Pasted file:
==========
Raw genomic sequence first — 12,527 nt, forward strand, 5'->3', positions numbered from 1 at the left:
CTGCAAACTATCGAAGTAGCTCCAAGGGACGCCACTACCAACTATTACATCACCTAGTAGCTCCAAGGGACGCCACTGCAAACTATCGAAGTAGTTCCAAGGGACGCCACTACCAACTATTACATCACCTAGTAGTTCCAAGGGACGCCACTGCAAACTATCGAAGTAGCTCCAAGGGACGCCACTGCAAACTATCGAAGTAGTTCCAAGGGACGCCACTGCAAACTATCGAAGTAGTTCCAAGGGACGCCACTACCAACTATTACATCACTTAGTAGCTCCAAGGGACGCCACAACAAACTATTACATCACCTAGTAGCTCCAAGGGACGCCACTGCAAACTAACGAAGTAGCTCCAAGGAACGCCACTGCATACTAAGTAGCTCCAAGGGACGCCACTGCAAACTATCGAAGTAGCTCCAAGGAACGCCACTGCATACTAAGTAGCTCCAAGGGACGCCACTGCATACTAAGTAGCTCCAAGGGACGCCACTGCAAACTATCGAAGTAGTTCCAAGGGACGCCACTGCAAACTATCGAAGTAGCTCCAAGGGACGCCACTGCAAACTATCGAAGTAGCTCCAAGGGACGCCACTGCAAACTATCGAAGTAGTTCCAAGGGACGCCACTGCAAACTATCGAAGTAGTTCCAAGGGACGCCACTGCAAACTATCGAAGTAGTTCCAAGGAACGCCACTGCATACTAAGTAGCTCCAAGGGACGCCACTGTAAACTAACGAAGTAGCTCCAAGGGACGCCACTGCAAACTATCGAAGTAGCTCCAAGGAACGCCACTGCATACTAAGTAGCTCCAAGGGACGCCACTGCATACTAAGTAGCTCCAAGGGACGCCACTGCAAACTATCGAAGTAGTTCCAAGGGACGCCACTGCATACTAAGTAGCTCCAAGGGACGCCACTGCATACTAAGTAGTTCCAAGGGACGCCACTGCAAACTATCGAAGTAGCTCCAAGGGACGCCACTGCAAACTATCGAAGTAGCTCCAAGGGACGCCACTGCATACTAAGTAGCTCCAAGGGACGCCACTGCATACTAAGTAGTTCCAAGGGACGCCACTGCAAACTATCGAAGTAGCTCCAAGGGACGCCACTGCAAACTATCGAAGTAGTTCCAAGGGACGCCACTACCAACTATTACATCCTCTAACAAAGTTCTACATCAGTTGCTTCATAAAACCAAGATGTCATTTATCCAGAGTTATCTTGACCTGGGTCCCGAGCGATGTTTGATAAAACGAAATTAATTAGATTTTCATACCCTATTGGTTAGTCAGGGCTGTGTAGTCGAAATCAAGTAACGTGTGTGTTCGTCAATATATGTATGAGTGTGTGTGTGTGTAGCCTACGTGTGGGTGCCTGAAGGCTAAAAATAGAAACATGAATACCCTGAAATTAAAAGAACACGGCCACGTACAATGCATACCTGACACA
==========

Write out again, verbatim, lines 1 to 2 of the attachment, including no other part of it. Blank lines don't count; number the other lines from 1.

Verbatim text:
Raw genomic sequence first — 12,527 nt, forward strand, 5'->3', positions numbered from 1 at the left:
CTGCAAACTATCGAAGTAGCTCCAAGGGACGCCACTACCAACTATTACATCACCTAGTAGCTCCAAGGGACGCCACTGCAAACTATCGAAGTAGTTCCAAGGGACGCCACTACCAACTATTACATCACCTAGTAGTTCCAAGGGACGCCACTGCAAACTATCGAAGTAGCTCCAAGGGACGCCACTGCAAACTATCGAAGTAGTTCCAAGGGACGCCACTGCAAACTATCGAAGTAGTTCCAAGGGACGCCACTACCAACTATTACATCACTTAGTAGCTCCAAGGGACGCCACAACAAACTATTACATCACCTAGTAGCTCCAAGGGACGCCACTGCAAACTAACGAAGTAGCTCCAAGGAACGCCACTGCATACTAAGTAGCTCCAAGGGACGCCACTGCAAACTATCGAAGTAGCTCCAAGGAACGCCACTGCATACTAAGTAGCTCCAAGGGACGCCACTGCATACTAAGTAGCTCCAAGGGACGCCACTGCAAACTATCGAAGTAGTTCCAAGGGACGCCACTGCAAACTATCGAAGTAGCTCCAAGGGACGCCACTGCAAACTATCGAAGTAGCTCCAAGGGACGCCACTGCAAACTATCGAAGTAGTTCCAAGGGACGCCACTGCAAACTATCGAAGTAGTTCCAAGGGACGCCACTGCAAACTATCGAAGTAGTTCCAAGGAACGCCACTGCATACTAAGTAGCTCCAAGGGACGCCACTGTAAACTAACGAAGTAGCTCCAAGGGACGCCACTGCAAACTATCGAAGTAGCTCCAAGGAACGCCACTGCATACTAAGTAGCTCCAAGGGACGCCACTGCATACTAAGTAGCTCCAAGGGACGCCACTGCAAACTATCGAAGTAGTTCCAAGGGACGCCACTGCATACTAAGTAGCTCCAAGGGACGCCACTGCATACTAAGTAGTTCCAAGGGACGCCACTGCAAACTATCGAAGTAGCTCCAAGGGACGCCACTGCAAACTATCGAAGTAGCTCCAAGGGACGCCACTGCATACTAAGTAGCTCCAAGGGACGCCACTGCATACTAAGTAGTTCCAAGGGACGCCACTGCAAACTATCGAAGTAGCTCCAAGGGACGCCACTGCAAACTATCGAAGTAGTTCCAAGGGACGCCACTACCAACTATTACATCCTCTAACAAAGTTCTACATCAGTTGCTTCATAAAACCAAGATGTCATTTATCCAGAGTTATCTTGACCTGGGTCCCGAGCGATGTTTGATAAAACGAAATTAATTAGATTTTCATACCCTATTGGTTAGTCAGGGCTGTGTAGTCGAAATCAAGTAACGTGTGTGTTCGTCAATATATGTATGAGTGTGTGTGTGTGTAGCCTACGTGTGGGTGCCTGAAGGCTAAAAATAGAAACATGAATACCCTGAAATTAAAAGAACACGGCCACGTACAATGCATACCTGACACA